Clearly, I love this pattern.  More specifically, I love this silhouette and look for me.  A fit and flare dress just works with my every day life.  And again, for those that think dresses are fussy, count the number of garments I have to coordinate and put on my body.  Yup, that number is 1.  Easy-peasy.
Let's talk about the fabric, though; it is the true star of this garment (at least that's my impression based on the number of approving comments I received when I wore it!)  I purchased it last month with an allowance from Britex Fabrics and unfortunately, it's not available anymore.  I normally wouldn't pick a polyester knit, but I just adored the raised square texture!   The fabric is on the thick side--not quite a scuba knit, but with a good heft.  I don't think I'll enjoy the poly knit in the blazing heat of the summer, but it was very comfortable for our early spring temps.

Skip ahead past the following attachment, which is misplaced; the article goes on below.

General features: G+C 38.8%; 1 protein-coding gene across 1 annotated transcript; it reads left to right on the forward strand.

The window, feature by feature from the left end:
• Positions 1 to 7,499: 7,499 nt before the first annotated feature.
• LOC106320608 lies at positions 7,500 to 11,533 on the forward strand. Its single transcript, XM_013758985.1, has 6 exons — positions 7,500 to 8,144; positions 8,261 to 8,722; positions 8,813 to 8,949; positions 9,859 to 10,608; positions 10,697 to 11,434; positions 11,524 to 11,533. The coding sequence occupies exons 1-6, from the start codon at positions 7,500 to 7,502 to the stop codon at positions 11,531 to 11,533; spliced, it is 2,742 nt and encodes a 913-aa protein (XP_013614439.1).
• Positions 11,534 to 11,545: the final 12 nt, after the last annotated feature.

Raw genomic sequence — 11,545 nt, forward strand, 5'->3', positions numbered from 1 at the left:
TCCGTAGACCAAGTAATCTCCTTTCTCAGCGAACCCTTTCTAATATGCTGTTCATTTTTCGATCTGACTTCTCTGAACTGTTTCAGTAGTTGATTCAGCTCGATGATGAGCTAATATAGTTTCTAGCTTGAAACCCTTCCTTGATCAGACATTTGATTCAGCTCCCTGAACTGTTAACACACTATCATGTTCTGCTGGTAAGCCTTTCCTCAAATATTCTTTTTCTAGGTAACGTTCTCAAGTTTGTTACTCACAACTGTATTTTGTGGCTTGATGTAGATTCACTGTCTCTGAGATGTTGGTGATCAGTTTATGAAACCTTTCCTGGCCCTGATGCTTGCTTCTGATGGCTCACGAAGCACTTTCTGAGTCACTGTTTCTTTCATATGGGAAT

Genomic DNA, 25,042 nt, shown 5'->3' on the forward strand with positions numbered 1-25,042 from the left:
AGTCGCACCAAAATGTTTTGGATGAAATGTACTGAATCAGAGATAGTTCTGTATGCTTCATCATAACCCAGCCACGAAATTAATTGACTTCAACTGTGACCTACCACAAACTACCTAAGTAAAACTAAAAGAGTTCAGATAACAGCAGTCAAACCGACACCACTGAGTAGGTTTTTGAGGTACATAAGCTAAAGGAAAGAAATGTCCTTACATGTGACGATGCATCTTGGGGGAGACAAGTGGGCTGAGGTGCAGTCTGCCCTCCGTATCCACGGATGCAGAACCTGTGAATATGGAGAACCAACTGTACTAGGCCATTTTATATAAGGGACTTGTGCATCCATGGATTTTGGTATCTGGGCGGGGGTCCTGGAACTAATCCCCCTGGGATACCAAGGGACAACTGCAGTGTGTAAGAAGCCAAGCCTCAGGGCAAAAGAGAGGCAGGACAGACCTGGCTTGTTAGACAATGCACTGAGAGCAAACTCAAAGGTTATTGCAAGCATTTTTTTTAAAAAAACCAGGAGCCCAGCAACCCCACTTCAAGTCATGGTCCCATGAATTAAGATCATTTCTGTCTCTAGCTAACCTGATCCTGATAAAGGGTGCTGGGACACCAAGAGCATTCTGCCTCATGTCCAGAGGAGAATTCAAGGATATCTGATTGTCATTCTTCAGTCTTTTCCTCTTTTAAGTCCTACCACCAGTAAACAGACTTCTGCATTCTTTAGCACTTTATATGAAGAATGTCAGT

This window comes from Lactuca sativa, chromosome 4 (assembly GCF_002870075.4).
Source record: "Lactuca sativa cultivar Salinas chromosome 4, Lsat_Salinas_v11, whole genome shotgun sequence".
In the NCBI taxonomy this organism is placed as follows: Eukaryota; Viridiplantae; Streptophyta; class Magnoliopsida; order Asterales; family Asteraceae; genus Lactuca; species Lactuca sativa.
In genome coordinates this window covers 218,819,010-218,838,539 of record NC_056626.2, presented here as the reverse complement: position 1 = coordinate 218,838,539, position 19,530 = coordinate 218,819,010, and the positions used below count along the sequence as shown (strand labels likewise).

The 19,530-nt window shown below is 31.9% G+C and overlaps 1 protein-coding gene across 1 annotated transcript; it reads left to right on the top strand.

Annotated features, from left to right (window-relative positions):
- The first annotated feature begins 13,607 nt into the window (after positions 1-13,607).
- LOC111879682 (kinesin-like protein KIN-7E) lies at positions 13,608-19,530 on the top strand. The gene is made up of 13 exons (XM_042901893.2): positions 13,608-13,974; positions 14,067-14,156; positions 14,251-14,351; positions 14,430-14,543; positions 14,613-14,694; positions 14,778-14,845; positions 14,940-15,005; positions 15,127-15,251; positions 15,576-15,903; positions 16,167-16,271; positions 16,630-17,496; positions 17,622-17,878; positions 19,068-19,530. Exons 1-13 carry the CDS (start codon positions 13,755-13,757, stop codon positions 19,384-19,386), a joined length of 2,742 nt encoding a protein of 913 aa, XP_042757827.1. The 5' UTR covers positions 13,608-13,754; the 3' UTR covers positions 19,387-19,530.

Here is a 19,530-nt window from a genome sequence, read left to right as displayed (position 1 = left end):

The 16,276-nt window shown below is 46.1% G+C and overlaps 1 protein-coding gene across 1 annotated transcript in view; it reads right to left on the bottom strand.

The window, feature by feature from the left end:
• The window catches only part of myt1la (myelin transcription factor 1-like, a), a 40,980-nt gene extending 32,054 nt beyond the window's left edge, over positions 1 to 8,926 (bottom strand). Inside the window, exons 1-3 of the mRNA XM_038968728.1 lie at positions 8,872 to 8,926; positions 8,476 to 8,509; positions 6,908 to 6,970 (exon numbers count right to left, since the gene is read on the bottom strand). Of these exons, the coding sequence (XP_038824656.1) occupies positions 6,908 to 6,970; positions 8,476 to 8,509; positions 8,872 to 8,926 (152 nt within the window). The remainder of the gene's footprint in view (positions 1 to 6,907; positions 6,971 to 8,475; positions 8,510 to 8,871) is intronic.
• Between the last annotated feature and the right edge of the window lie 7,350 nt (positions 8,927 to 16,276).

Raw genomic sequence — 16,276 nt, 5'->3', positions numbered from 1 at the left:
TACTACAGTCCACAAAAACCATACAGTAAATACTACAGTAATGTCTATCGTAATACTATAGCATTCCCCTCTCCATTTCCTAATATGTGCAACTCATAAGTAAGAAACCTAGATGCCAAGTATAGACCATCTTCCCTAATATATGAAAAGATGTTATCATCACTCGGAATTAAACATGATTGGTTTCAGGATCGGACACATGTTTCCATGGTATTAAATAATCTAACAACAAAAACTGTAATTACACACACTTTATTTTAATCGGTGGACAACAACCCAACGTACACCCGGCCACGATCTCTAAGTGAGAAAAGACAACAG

Here's a close up of the tiny raised squares.  It's really fabulous!
Knowing that the fabric was a little thicker than my last version, I expanded the cowl a bit to help it drape better.  To do this, I slashed the pattern horizontally across the bodice at the bustline.  Then, I cut the remaining upper part vertically and expanded the cowl arc.  This expands the cowl while leaving the bust and waist measurements the same.  

I did want to break up the fabric print with  belt, so I added some belt loops at the side seams.  I just ran my serger while pulling the 4 threads to create a "chain" and then attached them to the dress on the inside.  If I don't feel like wearing a belt, I can pull the belt loops inside the dress to make them less visible from the outside.
I suspect I have a couple more of these dresses in my future, though perhaps using the scoop neckline and short sleeve variation for the summer.

I'm also realizing that my last bunch of posts have all been navy garments (and there is one more, I'm afraid!)  Navy is the new black :)

Friday, March 10, 2017

Cypress Cape

The Cypress Cape by Sewaholic hasn't been getting a lot of attention in the sewing blog world.  The style probably isn't for everyone, but the fact that it's different and interesting is why I was drawn to it in the first place.   Nevertheless, it took me a long time to actually sew it, despite buying the fabric right away (over a year ago!).